Oral health plays an important role in an individual’s eating choices, which in turn ensure good nutrition throughout life. The deterioration in diet quality may partially explain the association between tooth loss and several systemic diseases, including osteoporosis. The study evaluated the association between oral health and calcium (Ca) and vitamin D nutritional status. The effect of several dietary and lifestyle habits was also evaluated.
Material and methods
One hundred six women aged 23.7 ± 0.4 years were evaluated. Ca intake (CaI) and protein intake were recorded, and 25-hydroxyvitamin D (25OHD) was evaluated. Dental status and caries risk were assessed by determining the number of decayed (D), missing (M), and filled (F) teeth and DMFT index, Löe Silness plaque index (PI), and sugar intake (SI).
Deficient CaI was observed in 59 % of women; 71 % had 25OHD <30 ng/mL and 72 % consumed soft drinks daily. M/T score was 3 %, D/T score was 28.4 %, and F/T score was 0 %. Thirty-nine percent of women were missing at least one tooth. PI and SI were 2.0 ± 0.1 and 5.2 ± 0, respectively, and DMFT score was 6.6 ± 0.4. CaI adjusted by other risk factors was associated with higher percentage of caries (p < 0.0001), DMFT (p < 0.001), and PI (p < 0.007). One hundred percent of women presented gingivitis. When considering the one third of the studied group with the highest caries scores, DMFT reached 10.6 ± 0.5. This group had significantly lower CaI and 25OHD levels (p < 0.05) and significantly higher protein intake, daily consumption of soft drinks, and PI and SI values compared to the rest of the women (p < 0.05).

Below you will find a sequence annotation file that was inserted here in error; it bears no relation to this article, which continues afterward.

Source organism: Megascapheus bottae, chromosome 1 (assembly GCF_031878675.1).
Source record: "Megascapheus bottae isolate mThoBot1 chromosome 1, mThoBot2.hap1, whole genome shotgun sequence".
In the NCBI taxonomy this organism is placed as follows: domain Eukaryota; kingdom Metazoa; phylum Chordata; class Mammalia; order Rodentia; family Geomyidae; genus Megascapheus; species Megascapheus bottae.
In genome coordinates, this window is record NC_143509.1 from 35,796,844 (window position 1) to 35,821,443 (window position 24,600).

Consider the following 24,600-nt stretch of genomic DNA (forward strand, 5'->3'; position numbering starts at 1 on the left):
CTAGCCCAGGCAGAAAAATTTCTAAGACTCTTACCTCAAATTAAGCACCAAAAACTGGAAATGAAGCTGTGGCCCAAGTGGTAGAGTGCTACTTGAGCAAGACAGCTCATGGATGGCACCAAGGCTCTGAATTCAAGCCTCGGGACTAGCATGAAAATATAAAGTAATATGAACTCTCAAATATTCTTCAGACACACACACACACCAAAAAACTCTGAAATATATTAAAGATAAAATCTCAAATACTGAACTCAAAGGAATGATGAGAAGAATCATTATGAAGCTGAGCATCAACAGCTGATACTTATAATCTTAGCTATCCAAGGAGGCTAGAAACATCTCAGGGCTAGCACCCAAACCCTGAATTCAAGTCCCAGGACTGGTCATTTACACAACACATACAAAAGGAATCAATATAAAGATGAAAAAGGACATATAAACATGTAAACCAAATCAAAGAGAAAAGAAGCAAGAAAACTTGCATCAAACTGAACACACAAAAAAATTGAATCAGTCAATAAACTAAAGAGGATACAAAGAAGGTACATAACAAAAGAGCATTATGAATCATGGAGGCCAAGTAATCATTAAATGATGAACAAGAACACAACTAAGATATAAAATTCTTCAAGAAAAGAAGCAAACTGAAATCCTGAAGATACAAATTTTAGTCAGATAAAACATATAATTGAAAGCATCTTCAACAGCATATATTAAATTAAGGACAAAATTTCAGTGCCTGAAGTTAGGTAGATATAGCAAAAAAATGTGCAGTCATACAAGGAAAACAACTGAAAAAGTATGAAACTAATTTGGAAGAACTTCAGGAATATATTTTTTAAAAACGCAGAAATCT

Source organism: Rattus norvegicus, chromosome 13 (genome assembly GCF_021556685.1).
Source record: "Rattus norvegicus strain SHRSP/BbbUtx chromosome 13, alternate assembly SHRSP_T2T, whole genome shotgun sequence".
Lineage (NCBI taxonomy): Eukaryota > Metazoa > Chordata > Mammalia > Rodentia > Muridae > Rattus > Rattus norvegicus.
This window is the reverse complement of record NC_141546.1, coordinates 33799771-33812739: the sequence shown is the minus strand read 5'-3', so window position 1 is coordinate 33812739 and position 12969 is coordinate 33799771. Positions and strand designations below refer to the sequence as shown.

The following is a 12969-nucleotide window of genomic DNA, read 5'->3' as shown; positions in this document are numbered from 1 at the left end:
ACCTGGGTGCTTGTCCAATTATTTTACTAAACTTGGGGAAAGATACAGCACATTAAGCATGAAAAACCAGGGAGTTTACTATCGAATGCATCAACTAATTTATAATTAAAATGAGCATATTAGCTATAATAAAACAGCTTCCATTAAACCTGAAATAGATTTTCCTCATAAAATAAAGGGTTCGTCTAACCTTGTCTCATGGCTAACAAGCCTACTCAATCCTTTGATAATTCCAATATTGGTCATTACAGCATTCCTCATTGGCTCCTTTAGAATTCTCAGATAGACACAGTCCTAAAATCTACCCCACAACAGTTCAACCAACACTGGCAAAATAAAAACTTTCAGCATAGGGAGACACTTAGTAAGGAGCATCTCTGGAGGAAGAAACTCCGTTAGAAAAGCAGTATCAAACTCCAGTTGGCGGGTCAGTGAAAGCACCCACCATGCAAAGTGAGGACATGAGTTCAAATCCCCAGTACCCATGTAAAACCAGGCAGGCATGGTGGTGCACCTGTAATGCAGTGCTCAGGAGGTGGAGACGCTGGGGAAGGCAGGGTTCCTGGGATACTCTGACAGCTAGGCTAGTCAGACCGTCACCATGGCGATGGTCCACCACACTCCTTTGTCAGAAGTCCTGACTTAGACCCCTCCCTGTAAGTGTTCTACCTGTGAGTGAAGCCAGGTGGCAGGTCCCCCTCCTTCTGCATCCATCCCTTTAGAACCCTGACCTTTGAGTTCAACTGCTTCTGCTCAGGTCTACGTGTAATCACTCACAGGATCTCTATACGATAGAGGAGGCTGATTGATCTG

ConclusionThe results of this cross-sectional report evidenced an association between high cariogenic risk and great severity of oral disease in the studied group of young women and low CaI.
Clinical relevanceAlthough caries progression is a complex process involving multiple factors, an adequate nutritional status of Ca and vitamin D could be an additional factor that may help preserve a good oral health.